Hills vs. stairs

A lot of serious runners incorporate hill workouts in their training, however, what do you do if you live in a very flat place, or the hills aren’t close by? (It’s so unfair when hills are inconveniently located.)

If this is the case, your only option is a stair workout. Hopefully there’s a tall building where you can access the stairwell. If not, you’ll have to make do with what’s available. Below is where I go for my stair training.stair - porch

Yes, I have to do a lot of reps for a good workout, however, these stairs are very conveniently located. It’s my front porch.

There’s a decent grade not too far from my house where I can train, so I don’t really use my porch for running. However, I still get in some stair workouts with the Flying Irish, the running group I often join.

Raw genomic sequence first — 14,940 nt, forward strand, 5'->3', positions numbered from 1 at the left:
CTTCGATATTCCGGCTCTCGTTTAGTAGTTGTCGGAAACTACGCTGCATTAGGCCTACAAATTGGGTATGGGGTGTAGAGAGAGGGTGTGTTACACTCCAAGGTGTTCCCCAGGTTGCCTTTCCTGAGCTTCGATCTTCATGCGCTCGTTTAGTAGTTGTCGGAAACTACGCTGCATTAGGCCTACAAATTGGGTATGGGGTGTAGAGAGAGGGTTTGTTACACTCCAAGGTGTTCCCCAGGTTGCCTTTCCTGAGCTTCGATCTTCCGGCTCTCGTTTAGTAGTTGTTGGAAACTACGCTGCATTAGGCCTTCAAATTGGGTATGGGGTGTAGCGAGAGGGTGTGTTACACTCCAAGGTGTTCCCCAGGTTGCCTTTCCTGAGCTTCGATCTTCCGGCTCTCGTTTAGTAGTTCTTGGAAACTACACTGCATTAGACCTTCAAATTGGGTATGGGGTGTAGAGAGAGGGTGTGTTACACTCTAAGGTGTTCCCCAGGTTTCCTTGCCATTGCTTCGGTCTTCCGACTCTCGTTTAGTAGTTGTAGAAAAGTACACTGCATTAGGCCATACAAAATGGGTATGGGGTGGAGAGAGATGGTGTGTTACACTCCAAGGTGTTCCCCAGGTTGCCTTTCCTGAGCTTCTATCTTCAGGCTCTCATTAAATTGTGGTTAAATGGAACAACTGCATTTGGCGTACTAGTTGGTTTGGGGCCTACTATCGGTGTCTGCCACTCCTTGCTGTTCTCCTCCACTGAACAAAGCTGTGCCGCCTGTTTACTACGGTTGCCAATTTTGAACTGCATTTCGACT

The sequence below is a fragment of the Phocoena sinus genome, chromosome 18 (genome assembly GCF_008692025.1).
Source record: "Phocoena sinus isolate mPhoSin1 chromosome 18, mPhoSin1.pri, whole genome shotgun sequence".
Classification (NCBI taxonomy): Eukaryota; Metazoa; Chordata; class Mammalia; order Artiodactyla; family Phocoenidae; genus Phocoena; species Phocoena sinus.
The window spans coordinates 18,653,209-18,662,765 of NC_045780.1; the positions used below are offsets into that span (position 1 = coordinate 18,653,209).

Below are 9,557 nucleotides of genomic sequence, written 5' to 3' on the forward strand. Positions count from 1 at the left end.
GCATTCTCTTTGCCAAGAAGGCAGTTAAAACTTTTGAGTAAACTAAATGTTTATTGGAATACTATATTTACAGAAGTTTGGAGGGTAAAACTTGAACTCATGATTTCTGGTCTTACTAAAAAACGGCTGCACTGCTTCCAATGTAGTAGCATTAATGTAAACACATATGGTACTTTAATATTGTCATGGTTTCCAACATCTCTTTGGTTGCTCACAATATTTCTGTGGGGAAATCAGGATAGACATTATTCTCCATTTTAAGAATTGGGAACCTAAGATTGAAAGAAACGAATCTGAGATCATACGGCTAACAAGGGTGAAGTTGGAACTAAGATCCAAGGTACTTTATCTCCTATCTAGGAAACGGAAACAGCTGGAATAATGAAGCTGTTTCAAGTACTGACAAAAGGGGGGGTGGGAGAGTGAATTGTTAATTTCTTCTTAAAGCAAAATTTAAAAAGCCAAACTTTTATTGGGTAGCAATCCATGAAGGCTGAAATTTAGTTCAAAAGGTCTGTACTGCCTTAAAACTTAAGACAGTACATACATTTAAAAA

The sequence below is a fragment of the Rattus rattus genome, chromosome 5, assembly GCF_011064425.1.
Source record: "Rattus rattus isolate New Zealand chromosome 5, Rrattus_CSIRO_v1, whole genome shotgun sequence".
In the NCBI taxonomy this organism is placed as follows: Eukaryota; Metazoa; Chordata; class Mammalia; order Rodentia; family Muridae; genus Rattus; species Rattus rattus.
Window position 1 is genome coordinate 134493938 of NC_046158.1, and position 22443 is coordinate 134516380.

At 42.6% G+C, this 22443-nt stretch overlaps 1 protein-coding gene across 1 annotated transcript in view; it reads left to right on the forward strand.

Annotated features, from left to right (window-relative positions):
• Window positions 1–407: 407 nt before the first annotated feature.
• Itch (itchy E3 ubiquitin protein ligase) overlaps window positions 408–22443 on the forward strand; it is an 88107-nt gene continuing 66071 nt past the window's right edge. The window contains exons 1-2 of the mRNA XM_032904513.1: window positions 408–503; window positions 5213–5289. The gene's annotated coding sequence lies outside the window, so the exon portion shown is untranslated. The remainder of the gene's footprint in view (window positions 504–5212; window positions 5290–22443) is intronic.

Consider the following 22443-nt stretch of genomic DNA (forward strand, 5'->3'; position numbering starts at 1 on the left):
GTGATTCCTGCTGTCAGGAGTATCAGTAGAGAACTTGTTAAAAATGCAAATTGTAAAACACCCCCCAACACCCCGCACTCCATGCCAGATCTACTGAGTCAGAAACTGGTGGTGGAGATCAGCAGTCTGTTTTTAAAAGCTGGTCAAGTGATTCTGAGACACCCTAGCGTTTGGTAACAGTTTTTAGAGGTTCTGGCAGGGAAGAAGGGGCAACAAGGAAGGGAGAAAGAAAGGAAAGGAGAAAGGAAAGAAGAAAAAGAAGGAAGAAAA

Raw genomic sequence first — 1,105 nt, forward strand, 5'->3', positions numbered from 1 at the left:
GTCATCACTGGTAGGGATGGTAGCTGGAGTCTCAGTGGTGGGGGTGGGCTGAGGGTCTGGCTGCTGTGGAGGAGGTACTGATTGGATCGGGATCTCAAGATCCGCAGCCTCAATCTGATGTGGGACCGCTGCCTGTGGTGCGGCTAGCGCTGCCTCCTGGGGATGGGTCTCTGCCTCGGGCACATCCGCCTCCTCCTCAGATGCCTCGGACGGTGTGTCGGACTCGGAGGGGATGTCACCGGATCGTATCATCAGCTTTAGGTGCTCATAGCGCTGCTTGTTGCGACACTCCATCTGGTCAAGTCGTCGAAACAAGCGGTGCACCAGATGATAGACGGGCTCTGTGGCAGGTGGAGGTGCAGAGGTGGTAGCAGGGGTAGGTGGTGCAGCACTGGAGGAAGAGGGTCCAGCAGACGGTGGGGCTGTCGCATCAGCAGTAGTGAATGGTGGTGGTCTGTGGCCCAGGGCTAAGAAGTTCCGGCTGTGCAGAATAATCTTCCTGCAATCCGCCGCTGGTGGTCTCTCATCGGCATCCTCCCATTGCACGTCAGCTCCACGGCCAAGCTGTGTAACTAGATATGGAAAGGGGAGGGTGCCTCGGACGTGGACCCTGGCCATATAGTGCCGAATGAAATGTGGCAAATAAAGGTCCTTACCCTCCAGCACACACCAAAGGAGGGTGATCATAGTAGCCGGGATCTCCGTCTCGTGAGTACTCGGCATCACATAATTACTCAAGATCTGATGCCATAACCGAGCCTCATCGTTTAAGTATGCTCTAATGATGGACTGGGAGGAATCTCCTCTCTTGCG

We have a route call Stairmaster which hits several sets of stairs in the three-mile route. A couple are pictured below.stair-arena

stair peaceful valley

The two photos below are me in the middle of a recent stair workout. I forgot my camera, so after arriving home, I googled, “Jim doing stair workout”, and these photos showed up from Google Earth. I’m surprised the angles those satellite cameras can get.

stair jim running

stair run at cemetery

Distance being equal, I think it’s fair to say that stairs are more demanding than hills. When I do stairs, it’s two at a time, at least. Stairs are constructed for walking, so a running stride just doesn’t match up to one stair at a time.

However, if you’re on a long, tiring run and incorporate a stairway with lots of stairs, I won’t yell at you if you do one at a time. But if I find out you walked them, I’ll track you down and force you to listen to my two-hour seminar on running stairs.

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